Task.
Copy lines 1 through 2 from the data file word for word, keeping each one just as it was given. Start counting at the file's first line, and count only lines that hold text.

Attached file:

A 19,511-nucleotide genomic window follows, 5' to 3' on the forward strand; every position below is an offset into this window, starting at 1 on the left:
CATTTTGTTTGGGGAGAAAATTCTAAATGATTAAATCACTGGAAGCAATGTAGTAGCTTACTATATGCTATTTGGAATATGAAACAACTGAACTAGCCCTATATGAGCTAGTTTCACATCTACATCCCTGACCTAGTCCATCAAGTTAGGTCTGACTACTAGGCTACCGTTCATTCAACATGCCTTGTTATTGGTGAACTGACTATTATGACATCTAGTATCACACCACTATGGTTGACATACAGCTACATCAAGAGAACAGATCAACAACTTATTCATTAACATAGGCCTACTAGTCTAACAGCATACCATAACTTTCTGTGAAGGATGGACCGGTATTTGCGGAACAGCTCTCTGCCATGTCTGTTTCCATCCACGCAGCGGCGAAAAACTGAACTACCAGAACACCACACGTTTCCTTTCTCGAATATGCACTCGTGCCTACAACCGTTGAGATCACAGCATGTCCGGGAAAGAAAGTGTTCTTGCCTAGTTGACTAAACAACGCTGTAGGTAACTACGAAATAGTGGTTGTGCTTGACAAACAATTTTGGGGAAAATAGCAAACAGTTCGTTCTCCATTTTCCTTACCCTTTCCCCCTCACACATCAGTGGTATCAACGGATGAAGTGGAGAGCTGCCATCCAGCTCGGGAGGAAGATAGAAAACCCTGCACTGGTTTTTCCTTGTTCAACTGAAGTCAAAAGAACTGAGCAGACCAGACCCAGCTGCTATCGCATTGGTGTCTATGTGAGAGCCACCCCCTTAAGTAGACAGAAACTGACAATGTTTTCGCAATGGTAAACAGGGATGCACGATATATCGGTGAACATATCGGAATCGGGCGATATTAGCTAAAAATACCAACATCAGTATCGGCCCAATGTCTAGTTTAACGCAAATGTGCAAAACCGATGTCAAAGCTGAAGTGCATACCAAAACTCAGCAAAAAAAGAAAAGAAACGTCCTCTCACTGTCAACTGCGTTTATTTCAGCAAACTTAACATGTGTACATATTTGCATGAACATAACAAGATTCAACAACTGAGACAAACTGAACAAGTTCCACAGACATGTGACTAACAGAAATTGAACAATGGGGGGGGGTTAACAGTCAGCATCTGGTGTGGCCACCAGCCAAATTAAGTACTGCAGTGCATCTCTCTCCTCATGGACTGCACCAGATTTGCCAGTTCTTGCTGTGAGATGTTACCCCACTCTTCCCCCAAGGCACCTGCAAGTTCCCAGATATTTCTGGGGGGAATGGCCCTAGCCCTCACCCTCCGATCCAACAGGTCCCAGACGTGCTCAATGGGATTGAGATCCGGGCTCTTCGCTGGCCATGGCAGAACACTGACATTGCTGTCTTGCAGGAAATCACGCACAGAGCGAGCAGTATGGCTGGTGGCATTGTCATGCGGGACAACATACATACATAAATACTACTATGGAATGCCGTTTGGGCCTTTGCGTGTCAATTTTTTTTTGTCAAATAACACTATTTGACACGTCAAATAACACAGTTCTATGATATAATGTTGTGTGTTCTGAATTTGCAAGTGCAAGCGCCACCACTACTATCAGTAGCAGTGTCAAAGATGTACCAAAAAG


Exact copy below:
A 19,511-nucleotide genomic window follows, 5' to 3' on the forward strand; every position below is an offset into this window, starting at 1 on the left:
CATTTTGTTTGGGGAGAAAATTCTAAATGATTAAATCACTGGAAGCAATGTAGTAGCTTACTATATGCTATTTGGAATATGAAACAACTGAACTAGCCCTATATGAGCTAGTTTCACATCTACATCCCTGACCTAGTCCATCAAGTTAGGTCTGACTACTAGGCTACCGTTCATTCAACATGCCTTGTTATTGGTGAACTGACTATTATGACATCTAGTATCACACCACTATGGTTGACATACAGCTACATCAAGAGAACAGATCAACAACTTATTCATTAACATAGGCCTACTAGTCTAACAGCATACCATAACTTTCTGTGAAGGATGGACCGGTATTTGCGGAACAGCTCTCTGCCATGTCTGTTTCCATCCACGCAGCGGCGAAAAACTGAACTACCAGAACACCACACGTTTCCTTTCTCGAATATGCACTCGTGCCTACAACCGTTGAGATCACAGCATGTCCGGGAAAGAAAGTGTTCTTGCCTAGTTGACTAAACAACGCTGTAGGTAACTACGAAATAGTGGTTGTGCTTGACAAACAATTTTGGGGAAAATAGCAAACAGTTCGTTCTCCATTTTCCTTACCCTTTCCCCCTCACACATCAGTGGTATCAACGGATGAAGTGGAGAGCTGCCATCCAGCTCGGGAGGAAGATAGAAAACCCTGCACTGGTTTTTCCTTGTTCAACTGAAGTCAAAAGAACTGAGCAGACCAGACCCAGCTGCTATCGCATTGGTGTCTATGTGAGAGCCACCCCCTTAAGTAGACAGAAACTGACAATGTTTTCGCAATGGTAAACAGGGATGCACGATATATCGGTGAACATATCGGAATCGGGCGATATTAGCTAAAAATACCAACATCAGTATCGGCCCAATGTCTAGTTTAACGCAAATGTGCAAAACCGATGTCAAAGCTGAAGTGCATACCAAAACTCAGCAAAAAAAGAAAAGAAACGTCCTCTCACTGTCAACTGCGTTTATTTCAGCAAACTTAACATGTGTACATATTTGCATGAACATAACAAGATTCAACAACTGAGACAAACTGAACAAGTTCCACAGACATGTGACTAACAGAAATTGAACAATGGGGGGGGGTTAACAGTCAGCATCTGGTGTGGCCACCAGCCAAATTAAGTACTGCAGTGCATCTCTCTCCTCATGGACTGCACCAGATTTGCCAGTTCTTGCTGTGAGATGTTACCCCACTCTTCCCCCAAGGCACCTGCAAGTTCCCAGATATTTCTGGGGGGAATGGCCCTAGCCCTCACCCTCCGATCCAACAGGTCCCAGACGTGCTCAATGGGATTGAGATCCGGGCTCTTCGCTGGCCATGGCAGAACACTGACATTGCTGTCTTGCAGGAAATCACGCACAGAGCGAGCAGTATGGCTGGTGGCATTGTCATGCGGGACAACATACATACATAAATACTACTATGGAATGCCGTTTGGGCCTTTGCGTGTCAATTTTTTTTTGTCAAATAACACTATTTGACACGTCAAATAACACAGTTCTATGATATAATGTTGTGTGTTCTGAATTTGCAAGTGCAAGCGCCACCACTACTATCAGTAGCAGTGTCAAAGATGTACCAAAAAG